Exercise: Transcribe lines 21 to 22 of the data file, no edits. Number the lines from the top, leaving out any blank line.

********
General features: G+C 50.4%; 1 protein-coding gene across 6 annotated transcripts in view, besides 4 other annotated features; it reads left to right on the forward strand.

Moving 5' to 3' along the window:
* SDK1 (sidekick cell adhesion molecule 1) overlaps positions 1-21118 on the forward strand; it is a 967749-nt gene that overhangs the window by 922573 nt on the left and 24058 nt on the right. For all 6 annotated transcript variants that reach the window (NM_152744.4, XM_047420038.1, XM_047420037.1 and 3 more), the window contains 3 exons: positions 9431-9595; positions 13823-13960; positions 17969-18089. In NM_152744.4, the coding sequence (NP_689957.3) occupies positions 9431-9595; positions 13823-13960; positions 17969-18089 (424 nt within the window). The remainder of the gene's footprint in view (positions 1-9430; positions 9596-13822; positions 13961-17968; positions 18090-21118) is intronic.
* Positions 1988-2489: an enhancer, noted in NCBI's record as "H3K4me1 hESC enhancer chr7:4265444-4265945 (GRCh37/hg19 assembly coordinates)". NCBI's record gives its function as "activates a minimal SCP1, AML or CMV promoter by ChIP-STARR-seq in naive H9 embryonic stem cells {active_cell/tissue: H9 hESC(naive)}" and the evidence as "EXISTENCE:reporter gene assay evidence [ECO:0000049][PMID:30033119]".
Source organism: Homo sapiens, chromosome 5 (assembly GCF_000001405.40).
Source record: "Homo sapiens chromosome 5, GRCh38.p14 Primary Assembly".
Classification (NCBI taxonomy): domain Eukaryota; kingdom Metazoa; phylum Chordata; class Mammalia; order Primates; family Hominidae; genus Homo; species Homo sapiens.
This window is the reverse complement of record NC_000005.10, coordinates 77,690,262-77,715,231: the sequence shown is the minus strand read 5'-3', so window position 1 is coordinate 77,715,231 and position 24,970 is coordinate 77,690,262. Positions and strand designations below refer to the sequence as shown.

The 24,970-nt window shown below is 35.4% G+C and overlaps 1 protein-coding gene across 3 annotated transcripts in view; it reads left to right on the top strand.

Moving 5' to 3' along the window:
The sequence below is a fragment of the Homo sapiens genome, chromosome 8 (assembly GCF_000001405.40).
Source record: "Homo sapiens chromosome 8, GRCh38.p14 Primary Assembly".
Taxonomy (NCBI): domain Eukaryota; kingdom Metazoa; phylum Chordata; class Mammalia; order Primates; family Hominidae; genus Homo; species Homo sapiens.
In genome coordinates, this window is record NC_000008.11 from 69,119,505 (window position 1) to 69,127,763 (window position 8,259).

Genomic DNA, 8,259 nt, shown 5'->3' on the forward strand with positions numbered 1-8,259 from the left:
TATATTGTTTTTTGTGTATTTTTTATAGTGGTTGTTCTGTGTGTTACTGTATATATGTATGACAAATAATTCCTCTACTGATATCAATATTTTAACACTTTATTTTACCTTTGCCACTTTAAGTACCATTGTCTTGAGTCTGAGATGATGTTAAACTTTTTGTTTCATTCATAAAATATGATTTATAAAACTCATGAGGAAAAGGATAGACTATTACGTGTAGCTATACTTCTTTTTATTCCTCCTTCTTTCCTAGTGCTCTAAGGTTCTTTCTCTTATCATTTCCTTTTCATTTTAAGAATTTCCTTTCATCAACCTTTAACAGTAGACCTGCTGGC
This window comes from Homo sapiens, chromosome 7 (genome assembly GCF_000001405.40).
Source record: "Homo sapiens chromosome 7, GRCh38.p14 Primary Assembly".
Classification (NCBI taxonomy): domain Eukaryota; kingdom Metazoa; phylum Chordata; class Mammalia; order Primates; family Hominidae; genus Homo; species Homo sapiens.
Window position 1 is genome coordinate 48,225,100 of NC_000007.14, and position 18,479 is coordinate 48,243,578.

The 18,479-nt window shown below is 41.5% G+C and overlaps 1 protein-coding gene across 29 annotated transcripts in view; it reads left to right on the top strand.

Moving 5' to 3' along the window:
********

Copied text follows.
The 18,479-nt window shown below is 41.5% G+C and overlaps 1 protein-coding gene across 29 annotated transcripts in view; it reads left to right on the top strand.

Moving 5' to 3' along the window: